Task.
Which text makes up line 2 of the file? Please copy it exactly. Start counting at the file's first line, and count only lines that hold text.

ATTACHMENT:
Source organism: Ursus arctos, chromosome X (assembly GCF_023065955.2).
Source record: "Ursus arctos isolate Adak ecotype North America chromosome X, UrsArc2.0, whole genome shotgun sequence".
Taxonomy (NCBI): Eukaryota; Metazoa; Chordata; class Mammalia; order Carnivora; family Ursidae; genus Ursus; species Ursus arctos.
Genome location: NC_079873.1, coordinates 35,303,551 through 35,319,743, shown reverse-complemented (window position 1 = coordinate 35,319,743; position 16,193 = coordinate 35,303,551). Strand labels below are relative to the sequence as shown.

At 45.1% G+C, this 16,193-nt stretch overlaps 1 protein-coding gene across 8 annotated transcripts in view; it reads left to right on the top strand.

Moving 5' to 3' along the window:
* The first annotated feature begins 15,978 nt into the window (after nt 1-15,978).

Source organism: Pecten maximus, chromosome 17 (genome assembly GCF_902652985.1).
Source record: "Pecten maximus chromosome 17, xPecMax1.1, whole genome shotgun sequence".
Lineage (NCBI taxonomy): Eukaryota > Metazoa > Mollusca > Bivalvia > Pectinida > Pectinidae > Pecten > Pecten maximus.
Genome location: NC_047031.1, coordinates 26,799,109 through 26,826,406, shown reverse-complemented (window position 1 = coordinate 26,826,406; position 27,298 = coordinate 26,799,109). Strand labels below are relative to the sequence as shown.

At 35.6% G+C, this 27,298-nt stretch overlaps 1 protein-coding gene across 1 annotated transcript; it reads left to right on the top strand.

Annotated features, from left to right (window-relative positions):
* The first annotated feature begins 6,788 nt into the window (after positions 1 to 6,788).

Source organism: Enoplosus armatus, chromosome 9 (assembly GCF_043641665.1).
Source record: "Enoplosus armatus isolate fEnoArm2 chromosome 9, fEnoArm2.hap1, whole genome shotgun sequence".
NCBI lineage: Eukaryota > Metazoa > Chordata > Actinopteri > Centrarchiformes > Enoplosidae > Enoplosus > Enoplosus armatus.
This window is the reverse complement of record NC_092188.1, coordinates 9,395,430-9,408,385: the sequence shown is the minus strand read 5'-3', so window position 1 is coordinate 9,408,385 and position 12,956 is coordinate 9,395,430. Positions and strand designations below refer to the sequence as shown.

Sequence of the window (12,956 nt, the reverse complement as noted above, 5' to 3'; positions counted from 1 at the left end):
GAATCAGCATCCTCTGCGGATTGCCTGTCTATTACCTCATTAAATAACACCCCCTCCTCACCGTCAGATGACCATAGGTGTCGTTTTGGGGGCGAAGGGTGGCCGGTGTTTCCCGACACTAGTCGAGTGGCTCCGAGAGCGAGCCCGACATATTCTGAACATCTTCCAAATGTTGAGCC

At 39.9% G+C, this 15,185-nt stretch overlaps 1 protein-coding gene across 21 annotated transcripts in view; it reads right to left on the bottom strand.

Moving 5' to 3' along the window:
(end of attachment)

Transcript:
Source record: "Ursus arctos isolate Adak ecotype North America chromosome X, UrsArc2.0, whole genome shotgun sequence".